Theories of spatial analysis

The general theoretical position of spatial analysis consists in proposing a partial explanation as well as prediction possibilities about the state and probable evolution of geographical objects / entities, on basis of knowledge of their situation with respect to other geographical objects.

There exists not yet any general theory of geographical space that could be a theory of concentrations, of spacing, of spatial structures and of evolution of spatial systems, relying on knowledge of behaviours in space and of spatial representations. Relatively consistent subsets of theoretical proposals have nonetheless been worked out and gradually enriched. Most of these theories, which attempt to explain location and distribution of human activities, refer to the major role played by distance, which on the one hand slows down interactions and on the other makes value of places vary in function of their relative geographical situation. Examples of this are the Centre/periphery theory, the central places theory, and the theory of spatial diffusion of innovations.

The first theory of spatial analysis is that of differentiation between centre and periphery, basis for the central places theory. Space produced by societies is oriented (anisotropic). Some places, selected as centres, acquire a social, symbolic and economic value, which makes them foci toward which flows of persons, energy, material, information, converge from the periphery to the centre. This convergence is called polarisation. The property that centres have to offer a number of services to their periphery is called centrality. Functioning centrality supposes for the centre to maintain a good accessibility with? its periphery over time. Most of the time the centre also exerts – in various ways – a domination on its periphery which may be political, military, religious, commercial or administrative and which is translated into an unequal exchange, a dissymmetry in the balance of interactions between centre and periphery favouring the centre. This process tends to reinforce accumulation of supply in the centre, which increases the degree of complexity of its activities. A diffusion of amenities, of a part of central functions or of current innovations toward the periphery may happen, but it almost never results in a total reduction of inequalities between centre and periphery.

Size of the periphery polarised by a centre depends on the reach of activities of the centre, linked to its complexity level, and on modalities of circulation between periphery and centre, which historically increase travelling speed and thus reaches of centres. Interactions between centre and periphery, which follow the gravity model, may define periphery as an adjoining area around the centre, or as a network of places accessible through connectivity. Distances-times and/or distances-costs are indeed those that tend to regulate interactions.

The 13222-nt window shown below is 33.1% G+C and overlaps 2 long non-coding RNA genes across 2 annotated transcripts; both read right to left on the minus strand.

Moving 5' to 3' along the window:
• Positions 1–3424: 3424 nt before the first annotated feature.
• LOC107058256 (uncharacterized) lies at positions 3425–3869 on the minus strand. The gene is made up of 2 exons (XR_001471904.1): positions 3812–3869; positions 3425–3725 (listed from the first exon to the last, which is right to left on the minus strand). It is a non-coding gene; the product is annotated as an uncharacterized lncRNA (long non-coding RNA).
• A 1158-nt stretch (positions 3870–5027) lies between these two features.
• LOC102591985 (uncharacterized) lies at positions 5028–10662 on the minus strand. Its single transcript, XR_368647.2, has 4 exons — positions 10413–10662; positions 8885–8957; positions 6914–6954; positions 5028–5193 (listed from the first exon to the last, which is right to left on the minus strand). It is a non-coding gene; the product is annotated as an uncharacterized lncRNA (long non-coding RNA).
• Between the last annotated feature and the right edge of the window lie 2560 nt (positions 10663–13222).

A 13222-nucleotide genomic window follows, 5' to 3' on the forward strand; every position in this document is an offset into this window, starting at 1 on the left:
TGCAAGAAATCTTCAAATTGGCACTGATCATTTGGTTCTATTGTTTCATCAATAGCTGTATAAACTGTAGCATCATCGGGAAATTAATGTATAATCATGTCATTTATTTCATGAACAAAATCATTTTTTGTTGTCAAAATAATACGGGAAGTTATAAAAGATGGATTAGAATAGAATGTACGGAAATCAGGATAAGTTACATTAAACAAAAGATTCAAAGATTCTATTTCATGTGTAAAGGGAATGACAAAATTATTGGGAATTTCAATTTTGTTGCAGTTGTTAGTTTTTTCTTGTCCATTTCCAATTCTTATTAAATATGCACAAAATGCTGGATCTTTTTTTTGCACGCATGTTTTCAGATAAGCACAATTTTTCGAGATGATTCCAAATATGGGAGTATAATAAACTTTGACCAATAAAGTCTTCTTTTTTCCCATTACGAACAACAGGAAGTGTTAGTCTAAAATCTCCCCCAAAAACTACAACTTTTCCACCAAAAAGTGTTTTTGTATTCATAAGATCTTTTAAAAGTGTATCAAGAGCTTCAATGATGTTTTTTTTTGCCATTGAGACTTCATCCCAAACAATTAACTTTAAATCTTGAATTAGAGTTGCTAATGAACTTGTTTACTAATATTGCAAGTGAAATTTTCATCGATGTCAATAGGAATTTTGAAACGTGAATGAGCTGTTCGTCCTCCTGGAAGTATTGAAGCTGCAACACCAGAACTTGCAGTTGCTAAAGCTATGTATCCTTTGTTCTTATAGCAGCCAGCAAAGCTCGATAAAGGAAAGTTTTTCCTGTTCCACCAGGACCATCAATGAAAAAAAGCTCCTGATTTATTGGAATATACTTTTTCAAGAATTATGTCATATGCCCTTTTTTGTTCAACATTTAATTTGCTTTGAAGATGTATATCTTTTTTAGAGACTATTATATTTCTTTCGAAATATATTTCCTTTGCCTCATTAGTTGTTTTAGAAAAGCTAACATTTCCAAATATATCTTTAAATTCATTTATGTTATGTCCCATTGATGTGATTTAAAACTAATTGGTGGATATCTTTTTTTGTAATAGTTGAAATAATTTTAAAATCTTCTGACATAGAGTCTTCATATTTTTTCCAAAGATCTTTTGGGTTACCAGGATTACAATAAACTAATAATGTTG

Centres emerge on a characteristic distance from another centre, called spacing, and which is on the average equal to the double of their reach, whether centres stand spaced out along an itinerary or tend to cover a territory following a grid that completely partitions it. Regularity of spacing refers to population or to activities served by centres (and not to physical distance). Average spacing between centres rises with their complexity level. The result is a hierarchic organisation of the spatial grid of centres.

Differentiation of space into centres and peripheries may be observed at different geographic scales. This multi-scalar organisation characteristic of the exercise of centrality and polarisation incites to explore the fractal character of the evolutionary processes that generate the hierarchically organised configurations of central places and of their peripheries.

Centres enter in competition for the capture of resources of their periphery, and develop innovations in the course of this interactive process. Development of innovations depends on action of actors located in the centre. This action may be either creation, anticipation, and attempt to take a profit from it, or imitation of an innovation that has registered success elsewhere, both attitudes representing an adaptation strategy. Innovations imposed or imitated in this way diffuse among centres, by proximity or by hierarchic diffusion. A centre acquires an upper centrality level through accumulation and increased complexity of its activities only if it succeeds in competing with other centres by capturing the initial advantage of a sufficient number of innovations. It is this process that tends to regulate spacing of centres, in any area where interactions have been happening during a sufficiently long time in contiguity, according to the proximity rule, and it is also this process which leads to growing inequality in centres weights. The latter is strengthened through systematic increase of the reach of spatial interactions caused by the increasing speed of communications, which determines a historical trend toward contraction of physical space and toward widening of space accessible for interactions.